COLLIER COUNTY — A Collier County judge will allow a lawsuit against the Collier County School Board to continue, but only if the ACLU of Florida amends its complaint.
Circuit Court Judge Hugh Hayes denied the Collier County School Board’s motion to dismiss the lawsuit Wednesday. The ACLU of Florida has sued the Collier County School Board, alleging it failed to comply with its repeated requests for public records about 10 North Naples Middle School students who held a “Kick-a-Jew Day” in 2009.
Instead, Hayes asked the board to file a motion for a more definitive statement and gave the ACLU of Florida 30 days to amend its complaint.
The lawsuit asks a judge to order district officials to make the public records available to the ACLU, which sought details about the 2009 incident that drew national attention and public scorn — and became an issue during school board races last year.
The documents the ACLU requested involve a Nov. 19, 2009, incident in which the 10 middle school students imitated an episode of “South Park,” a satirical TV comedy series about elementary school students in Colorado. The kids held a “Kick a Ginger Day” and kicked red-haired students, a satire on bigotry.
On Nov. 25, 2009, Douglas Wilson, president of the ACLU’s Collier County Chapter, wrote to Collier County School District Attorney Jon Fishbane, requesting all records that “constitute or describe the offensive conduct of the students in question, including all documents involved in any investigation of the incident.”
District officials provided some documents, the lawsuit says, but none described what occurred and there were no memos or correspondence from school officials or the principal. The records also did not include how the students were disciplined or how the discipline was arrived at.
Although the ACLU didn’t know if those records existed, the lawsuit says, district officials declined to make that clear, despite several requests.
The ACLU then requested that the district redact — delete — the students’ identities, saying the district had “a duty to provide the records.” However, those requests were ignored until Feb. 23 of this year, when Fishbane wrote Wilson to say the district would not produce disciplinary records, even without information identifying the students.
Fishbane’s letter said there were no other records than the ones already produced, except for the disciplinary records.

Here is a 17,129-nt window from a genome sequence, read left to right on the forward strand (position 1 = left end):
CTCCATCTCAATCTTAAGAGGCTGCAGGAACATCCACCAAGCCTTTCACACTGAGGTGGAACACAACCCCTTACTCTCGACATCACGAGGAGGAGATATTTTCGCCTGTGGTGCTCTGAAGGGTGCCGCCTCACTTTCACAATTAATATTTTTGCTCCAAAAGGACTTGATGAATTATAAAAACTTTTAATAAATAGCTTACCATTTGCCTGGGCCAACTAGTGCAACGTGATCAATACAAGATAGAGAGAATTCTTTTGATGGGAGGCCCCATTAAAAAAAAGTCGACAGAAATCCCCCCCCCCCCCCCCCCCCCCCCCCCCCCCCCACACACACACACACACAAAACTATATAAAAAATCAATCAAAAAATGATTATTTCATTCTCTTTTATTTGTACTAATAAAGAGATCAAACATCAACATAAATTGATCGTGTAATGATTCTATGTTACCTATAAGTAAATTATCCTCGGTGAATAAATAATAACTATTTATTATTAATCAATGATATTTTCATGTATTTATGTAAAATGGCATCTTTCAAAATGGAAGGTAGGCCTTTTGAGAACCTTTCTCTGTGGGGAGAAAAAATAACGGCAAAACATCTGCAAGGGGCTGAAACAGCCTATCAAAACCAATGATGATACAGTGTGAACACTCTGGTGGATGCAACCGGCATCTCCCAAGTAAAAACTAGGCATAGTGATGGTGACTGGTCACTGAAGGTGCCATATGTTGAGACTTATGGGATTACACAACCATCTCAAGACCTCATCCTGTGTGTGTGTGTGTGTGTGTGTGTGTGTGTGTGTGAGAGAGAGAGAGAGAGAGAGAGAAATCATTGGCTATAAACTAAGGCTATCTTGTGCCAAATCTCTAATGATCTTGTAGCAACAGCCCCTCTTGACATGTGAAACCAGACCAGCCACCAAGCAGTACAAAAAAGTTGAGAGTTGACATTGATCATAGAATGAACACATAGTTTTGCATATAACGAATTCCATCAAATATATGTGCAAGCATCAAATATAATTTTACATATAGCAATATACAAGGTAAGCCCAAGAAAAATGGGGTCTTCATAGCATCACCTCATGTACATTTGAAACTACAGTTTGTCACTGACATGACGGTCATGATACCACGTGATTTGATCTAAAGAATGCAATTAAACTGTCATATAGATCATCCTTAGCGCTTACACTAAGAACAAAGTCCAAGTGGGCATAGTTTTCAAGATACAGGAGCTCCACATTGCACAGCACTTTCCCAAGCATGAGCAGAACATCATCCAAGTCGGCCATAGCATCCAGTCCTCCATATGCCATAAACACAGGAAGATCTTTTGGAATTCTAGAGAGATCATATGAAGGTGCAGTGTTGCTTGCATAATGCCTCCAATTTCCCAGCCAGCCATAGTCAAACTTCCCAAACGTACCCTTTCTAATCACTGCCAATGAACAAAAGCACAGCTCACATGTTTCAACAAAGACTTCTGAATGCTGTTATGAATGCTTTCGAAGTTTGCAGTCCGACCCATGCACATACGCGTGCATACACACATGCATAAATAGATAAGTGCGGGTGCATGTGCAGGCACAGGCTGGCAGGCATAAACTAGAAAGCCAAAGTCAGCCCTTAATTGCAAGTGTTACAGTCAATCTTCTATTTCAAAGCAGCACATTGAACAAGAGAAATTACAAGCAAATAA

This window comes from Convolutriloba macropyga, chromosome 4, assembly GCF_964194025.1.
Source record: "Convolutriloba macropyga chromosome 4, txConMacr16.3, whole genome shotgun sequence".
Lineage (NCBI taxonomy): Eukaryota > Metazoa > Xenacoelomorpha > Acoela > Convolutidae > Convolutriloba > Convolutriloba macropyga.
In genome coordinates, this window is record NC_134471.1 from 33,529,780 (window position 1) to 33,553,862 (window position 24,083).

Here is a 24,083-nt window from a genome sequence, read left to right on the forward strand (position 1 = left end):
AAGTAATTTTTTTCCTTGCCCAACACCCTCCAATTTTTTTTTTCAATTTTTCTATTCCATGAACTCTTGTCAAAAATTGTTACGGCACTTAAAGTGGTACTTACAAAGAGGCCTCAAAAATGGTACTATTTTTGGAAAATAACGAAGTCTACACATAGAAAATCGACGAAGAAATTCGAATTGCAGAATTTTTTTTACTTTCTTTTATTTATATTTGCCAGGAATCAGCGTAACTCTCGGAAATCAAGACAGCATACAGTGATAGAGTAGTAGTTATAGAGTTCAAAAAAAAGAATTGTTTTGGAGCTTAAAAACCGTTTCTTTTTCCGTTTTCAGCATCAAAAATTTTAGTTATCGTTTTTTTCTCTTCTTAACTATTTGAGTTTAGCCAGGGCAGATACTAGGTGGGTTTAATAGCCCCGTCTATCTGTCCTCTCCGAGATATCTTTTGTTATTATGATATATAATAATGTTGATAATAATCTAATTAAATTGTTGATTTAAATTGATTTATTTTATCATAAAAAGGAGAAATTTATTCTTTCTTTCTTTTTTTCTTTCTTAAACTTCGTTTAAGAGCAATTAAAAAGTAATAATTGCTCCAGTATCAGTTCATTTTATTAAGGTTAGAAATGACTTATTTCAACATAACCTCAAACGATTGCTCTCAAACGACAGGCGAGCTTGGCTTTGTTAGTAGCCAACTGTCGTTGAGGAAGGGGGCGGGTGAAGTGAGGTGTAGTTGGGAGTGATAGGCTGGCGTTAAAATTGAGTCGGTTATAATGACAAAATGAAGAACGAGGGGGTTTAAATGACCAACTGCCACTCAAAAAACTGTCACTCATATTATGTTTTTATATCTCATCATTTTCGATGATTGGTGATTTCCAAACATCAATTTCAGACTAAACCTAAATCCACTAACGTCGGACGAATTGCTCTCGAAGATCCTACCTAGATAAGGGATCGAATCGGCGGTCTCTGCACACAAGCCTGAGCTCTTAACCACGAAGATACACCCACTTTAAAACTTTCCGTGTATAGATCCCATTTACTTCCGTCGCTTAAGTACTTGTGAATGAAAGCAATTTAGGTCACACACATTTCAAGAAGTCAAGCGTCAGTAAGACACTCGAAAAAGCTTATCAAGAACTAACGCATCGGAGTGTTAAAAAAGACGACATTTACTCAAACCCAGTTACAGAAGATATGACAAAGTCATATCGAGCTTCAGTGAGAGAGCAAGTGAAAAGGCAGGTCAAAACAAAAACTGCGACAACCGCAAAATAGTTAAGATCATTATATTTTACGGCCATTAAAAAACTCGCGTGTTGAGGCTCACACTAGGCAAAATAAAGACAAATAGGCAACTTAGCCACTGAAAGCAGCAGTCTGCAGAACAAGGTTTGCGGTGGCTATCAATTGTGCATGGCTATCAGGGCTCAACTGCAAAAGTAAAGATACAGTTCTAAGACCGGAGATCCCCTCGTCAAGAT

“Plaintiff considers it unlikely that no such documents exist,” the four-page lawsuit says.
Attorney Jim Fox, who was representing the Collier County School Board, told Hayes that the district provided the ACLU with the documents it requested, except the student disciplinary records, which are confidential.
“An agency ... or a public school, center, institution, or other entity that is part of Florida’s education system ... may not release a student’s education records without the written consent of the student or parent to any individual, agency, or organization, except in accordance with and as permitted by the (Family Educational Rights and Privacy Act),” according to Fox’s motion to dismiss.
“Do we want the ACLU to have the right to obtain a student’s records without a student or parent’s consent?” he said.
Fox said giving the ACLU access to the records would “eviscerate” all rights of privacy for the students and their parents.
Wilson disagreed. He said student privacy would not be violated because the ACLU simply wanted to see what discipline the students received. Once the confidential student information was redacted, he said, the documents were no longer confidential.
“(Former Collier County Superintendent) Dr. (Dennis) Thompson responded curtly and coldly to parents who inquired what happened to these students. What was done? What direction was given?” he said.
Hayes said the answer was not simple in the case. He said he expects the documents will eventually be given to the court for an “in camera review,” in which a judge looks at the documents and determines if they can be released.
That said, Hayes said he had concerns with the way the complaint was currently written.
“You say records and later on documents. Records have different meanings than documents,” he said.
Hayes said the ACLU can amend its complaint to better define records or documents, which would allow the court to move forward with a decision on the matter.
Connect with K-12 education policy reporter Katherine Albers at www.naplesnews.com/staff/katherine-albers/.